Thereafter, James Jackson served as a full-time Party official, including as a member of its leading Political Bureau, and as Education Director and as International Affairs Secretary, in which capacity he traveled throughout the Communist countries and elsewhere. Meanwhile, Esther Cooper Jackson helped found in 1961 the influential African American political and cultural quarterly, Freedomways, and served as its editor throughout its publication, from 1961 to 1986. James Jackson retired in 1991, in the aftermath of the 1991 split in the CPUSA.
- Jackson, Esther Cooper. This Is My Husband: Fighter for His People, Political Refugee. (New York: National Committee to Defend Negro Leadership, 1953).
- Kelley, Robin D.G. 'Southern Negro Youth Congress.' In Encyclopedia of the American Left, pp. 737-9. (Urbana: University of Illinois Press, 1992).
From the guide to the James E. Jackson and Esther Cooper Jackson Papers, Bulk, 1937-1992, 1917-2008, (Tamiment Library / Wagner Archives)
|referencedIn||Simon, Abbott. Abbott Simon papers, 1937-2000.||Churchill County Museum|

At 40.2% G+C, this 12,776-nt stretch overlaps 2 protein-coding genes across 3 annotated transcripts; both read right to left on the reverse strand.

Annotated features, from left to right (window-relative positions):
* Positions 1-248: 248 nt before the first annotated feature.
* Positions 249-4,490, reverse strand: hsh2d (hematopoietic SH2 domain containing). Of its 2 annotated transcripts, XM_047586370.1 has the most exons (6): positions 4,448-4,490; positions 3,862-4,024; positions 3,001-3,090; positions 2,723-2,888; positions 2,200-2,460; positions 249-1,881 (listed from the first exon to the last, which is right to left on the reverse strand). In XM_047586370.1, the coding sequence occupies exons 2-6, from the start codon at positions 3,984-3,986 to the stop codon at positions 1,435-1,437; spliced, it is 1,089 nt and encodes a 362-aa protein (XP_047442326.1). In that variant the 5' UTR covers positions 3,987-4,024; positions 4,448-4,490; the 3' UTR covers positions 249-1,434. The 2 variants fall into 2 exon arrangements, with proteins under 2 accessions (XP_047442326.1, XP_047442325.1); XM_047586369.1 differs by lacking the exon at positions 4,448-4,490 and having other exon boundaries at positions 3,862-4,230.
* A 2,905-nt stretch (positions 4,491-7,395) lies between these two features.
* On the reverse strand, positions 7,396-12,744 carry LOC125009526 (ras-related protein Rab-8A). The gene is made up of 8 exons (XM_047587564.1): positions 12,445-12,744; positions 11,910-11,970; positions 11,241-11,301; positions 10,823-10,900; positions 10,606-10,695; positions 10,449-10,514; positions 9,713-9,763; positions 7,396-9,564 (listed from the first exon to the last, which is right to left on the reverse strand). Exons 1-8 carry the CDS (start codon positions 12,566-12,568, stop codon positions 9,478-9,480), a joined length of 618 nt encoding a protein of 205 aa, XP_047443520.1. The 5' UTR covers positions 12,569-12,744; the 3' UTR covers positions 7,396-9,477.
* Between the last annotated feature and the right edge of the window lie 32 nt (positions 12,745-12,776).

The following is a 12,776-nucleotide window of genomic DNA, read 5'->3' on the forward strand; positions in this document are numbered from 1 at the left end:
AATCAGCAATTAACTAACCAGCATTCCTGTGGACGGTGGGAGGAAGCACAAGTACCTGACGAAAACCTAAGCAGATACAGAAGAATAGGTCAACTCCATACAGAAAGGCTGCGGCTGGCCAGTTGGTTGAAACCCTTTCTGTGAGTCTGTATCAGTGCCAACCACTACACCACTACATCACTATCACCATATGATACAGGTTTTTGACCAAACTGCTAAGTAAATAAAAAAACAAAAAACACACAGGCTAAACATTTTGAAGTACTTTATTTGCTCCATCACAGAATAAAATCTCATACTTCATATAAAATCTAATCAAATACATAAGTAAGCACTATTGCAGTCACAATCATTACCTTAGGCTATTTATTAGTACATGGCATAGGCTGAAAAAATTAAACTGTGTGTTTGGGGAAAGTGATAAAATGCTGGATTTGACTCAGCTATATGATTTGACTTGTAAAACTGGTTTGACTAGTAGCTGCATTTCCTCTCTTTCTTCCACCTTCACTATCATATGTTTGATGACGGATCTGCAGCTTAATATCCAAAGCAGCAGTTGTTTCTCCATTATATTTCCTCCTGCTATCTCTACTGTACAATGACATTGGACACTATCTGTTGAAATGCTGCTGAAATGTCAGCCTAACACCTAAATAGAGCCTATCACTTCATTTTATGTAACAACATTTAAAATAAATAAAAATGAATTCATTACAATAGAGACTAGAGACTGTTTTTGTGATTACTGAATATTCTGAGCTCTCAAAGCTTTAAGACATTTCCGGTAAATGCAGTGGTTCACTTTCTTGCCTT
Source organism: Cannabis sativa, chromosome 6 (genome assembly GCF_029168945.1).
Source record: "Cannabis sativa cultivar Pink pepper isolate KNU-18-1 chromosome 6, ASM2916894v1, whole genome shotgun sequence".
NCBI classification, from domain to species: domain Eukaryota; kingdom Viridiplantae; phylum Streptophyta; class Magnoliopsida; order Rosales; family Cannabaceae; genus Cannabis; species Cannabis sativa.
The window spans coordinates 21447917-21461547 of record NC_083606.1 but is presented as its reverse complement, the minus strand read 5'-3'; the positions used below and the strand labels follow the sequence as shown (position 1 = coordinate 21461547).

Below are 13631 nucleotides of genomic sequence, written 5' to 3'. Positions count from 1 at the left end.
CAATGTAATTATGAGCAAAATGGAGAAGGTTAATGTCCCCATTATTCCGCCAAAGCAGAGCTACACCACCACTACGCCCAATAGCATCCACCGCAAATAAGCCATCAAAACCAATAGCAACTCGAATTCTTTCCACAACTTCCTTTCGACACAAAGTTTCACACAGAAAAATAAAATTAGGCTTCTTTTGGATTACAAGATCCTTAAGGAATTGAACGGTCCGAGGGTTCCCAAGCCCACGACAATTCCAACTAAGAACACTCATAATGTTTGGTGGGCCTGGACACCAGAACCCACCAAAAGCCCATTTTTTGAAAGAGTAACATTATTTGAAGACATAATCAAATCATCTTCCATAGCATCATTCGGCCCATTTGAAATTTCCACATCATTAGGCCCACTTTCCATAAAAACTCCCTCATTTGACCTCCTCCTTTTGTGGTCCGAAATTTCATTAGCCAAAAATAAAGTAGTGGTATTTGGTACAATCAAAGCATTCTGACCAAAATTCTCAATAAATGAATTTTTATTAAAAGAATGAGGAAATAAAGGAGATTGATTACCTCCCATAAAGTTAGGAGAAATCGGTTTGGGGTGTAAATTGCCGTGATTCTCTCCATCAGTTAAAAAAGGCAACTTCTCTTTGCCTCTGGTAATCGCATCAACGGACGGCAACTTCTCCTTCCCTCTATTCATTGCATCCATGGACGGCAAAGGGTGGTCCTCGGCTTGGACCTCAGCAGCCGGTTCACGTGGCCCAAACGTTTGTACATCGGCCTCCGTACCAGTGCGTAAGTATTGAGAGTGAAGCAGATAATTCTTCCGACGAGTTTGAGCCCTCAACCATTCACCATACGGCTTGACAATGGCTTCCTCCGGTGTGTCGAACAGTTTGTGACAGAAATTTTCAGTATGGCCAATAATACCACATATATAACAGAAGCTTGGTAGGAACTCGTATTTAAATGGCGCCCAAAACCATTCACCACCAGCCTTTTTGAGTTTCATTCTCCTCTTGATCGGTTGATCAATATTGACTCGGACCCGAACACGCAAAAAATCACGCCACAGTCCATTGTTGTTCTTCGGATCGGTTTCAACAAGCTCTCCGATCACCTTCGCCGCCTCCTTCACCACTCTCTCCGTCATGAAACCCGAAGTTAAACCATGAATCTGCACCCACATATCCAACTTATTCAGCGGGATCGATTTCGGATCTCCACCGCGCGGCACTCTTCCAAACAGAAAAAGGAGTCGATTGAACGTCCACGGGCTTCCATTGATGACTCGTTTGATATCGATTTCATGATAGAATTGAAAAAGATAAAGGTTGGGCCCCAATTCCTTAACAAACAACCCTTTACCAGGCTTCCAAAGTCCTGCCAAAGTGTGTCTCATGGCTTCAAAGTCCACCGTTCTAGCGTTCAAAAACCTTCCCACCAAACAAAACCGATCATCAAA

|referencedIn||James E. Jackson Audiotapes Collection, 1960s-1980s||Tamiment Library / Wagner Archives|
|referencedIn||James E. Jackson and Esther Cooper Jackson Photographs, 1910-1995, (Bulk 1960-1979)||Tamiment Library / Wagner Archives|
|referencedIn||Robin Kelley, Hammer and Hoe, Oral History Collection, 1986-1989||Tamiment Library and Robert F. Wagner Labor Archive|
|referencedIn||Abbott Simon Papers, 1932-2002||Tamiment Library and Robert F. Wagner Labor Archive|
|creatorOf||James E. Jackson and Esther Cooper Jackson Papers, Bulk, 1937-1992, 1917-2008||Tamiment Library / Wagner Archives|
|referencedIn||Southern Negro Youth Congress: FBI Files, 1940-1981, undated||Tamiment Library / Wagner Archives|
|creatorOf||Jackson, James E., 1914-2007. James E. Jackson and Esther Cooper Jackson papers, 1917-2004 (bulk [1937-1992]).||Churchill County Museum|
|Place Name||Admin Code||Country|
|African Americans--Civil rights|
|African American soldiers--Correspondence|
|World War, 1939-1945--Participation, African American|
|African American communists|
|Communist trials--United States|
|African American youth--Political activity|